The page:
Sometimes when I obsess at people about Walter they obsess back about Phineas. I'm always sorry to have to tell them that there's no evidence his story had any effect on the history of psychosurgery. In fact there's not a lot of evidence for the story itself as it is usually told: the part about Phineas's getting a tamping rod through the head in a freak railway accident is undisputed, but the part about his personality changing afterward dates to 1868 -- twenty years after the accident. The primary doctor in the case, a guy named John Martyn Harlow, doesn't say anything about this at all. In fact he attributes Phineas's amazing recovery in part to his "iron will." Personally I rather like the idea that Phineas took a tamping rod through the eye -- and out the back of the skull, leaving a two-inch hole that never healed -- and remained more or less mentally intact. Harlow reports that when he arrived on the scene Phineas was, incredibly, conscious, and said to him, "Doctor, here is business enough for you."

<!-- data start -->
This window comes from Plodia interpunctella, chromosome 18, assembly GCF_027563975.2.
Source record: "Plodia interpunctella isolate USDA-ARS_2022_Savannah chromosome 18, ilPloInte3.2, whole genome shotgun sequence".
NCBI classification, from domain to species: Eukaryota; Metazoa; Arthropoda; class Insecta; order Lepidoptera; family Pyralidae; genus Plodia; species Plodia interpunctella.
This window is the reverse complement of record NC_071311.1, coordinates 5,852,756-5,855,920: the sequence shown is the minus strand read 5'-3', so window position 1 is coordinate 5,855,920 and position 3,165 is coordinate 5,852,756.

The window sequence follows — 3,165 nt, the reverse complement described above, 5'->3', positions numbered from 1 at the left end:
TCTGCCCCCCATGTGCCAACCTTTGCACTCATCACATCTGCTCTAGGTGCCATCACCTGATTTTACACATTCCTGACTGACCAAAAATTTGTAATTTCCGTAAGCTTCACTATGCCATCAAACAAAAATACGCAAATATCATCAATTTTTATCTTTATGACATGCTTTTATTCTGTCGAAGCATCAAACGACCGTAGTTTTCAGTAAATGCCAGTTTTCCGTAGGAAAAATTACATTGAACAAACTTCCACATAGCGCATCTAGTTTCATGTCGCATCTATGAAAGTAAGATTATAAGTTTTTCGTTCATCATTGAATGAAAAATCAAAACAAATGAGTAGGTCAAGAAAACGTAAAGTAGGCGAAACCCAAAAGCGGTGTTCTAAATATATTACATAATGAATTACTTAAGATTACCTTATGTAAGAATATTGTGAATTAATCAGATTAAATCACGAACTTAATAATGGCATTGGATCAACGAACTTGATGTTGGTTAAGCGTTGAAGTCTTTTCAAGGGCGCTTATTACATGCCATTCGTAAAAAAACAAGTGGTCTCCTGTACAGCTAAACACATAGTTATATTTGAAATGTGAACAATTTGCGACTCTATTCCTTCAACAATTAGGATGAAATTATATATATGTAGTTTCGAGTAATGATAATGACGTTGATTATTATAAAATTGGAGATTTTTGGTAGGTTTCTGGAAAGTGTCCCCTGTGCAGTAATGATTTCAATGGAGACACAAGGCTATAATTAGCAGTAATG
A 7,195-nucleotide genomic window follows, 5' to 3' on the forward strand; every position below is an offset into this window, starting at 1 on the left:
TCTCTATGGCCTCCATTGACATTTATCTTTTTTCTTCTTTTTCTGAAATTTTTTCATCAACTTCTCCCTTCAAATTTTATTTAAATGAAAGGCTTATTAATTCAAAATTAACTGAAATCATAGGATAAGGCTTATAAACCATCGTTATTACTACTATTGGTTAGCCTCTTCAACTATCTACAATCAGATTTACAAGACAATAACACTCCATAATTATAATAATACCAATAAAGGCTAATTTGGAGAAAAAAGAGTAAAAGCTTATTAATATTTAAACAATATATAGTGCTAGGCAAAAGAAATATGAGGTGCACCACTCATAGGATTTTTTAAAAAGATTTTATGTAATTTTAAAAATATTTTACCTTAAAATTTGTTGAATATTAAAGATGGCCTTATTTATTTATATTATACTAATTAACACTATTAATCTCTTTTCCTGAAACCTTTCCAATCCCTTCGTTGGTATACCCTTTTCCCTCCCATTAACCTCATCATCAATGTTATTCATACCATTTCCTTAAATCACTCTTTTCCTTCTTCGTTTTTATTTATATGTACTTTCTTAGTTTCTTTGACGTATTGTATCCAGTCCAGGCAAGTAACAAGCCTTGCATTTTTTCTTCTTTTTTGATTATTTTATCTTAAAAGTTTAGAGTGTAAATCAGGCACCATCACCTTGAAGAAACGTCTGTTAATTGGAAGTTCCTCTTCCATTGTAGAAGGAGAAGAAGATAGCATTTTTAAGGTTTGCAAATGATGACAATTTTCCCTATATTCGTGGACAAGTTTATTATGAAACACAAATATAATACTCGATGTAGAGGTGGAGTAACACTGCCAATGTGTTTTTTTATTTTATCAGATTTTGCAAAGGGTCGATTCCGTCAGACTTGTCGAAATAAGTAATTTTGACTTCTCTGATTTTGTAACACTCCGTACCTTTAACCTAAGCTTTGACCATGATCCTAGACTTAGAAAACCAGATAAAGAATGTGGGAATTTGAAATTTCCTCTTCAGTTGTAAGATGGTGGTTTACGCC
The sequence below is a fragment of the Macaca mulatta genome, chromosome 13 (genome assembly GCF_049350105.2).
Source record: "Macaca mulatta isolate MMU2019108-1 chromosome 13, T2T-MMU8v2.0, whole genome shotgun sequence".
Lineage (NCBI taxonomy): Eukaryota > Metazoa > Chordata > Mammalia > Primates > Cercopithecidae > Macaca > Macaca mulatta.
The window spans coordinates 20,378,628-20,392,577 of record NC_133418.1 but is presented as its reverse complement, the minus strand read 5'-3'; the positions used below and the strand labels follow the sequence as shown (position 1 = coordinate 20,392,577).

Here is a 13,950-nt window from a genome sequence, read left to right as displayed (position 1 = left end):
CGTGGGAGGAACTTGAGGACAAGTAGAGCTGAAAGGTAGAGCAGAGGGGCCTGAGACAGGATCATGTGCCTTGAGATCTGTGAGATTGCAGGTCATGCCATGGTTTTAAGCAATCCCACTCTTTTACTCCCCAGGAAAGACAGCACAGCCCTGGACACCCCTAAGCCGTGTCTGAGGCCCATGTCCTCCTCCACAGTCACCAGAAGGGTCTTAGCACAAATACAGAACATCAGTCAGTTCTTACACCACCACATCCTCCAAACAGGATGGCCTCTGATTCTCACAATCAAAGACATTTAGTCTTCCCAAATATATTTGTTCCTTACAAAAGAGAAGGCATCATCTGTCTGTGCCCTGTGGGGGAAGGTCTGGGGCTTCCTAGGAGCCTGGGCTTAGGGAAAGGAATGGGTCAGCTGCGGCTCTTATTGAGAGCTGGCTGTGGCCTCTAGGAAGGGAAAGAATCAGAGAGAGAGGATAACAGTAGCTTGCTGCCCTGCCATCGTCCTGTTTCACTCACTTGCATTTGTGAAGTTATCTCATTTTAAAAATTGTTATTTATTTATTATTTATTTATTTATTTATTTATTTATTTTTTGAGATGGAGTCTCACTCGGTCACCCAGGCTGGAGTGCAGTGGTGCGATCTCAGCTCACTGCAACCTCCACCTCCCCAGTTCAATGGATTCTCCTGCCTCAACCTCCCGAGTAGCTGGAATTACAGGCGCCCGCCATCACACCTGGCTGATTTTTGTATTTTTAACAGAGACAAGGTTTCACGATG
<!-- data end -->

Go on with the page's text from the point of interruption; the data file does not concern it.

By the way, if you were wondering about another connection with dubious, soul-crushing science, I don't think John Martyn Harlow was related to Harry Harlow. Harry's real last name was Israel: he changed it so no one would think he was a Jew (which he wasn't, so fair enough).
Lastly, as of last weekend it is no longer my secret shame that I have never seen the Bela Lugosi Dracula. And I was surprised to learn that the best thing about it isn't Bela. The best thing about it is Dwight Frye as Renfield, a part the writers had the good sense to expand until it's considerably larger than Harker's. This is what I'm talking about. Ooh, Mr. Renfield!
Oh, and for what it's worth, ooh, Mr. Gage!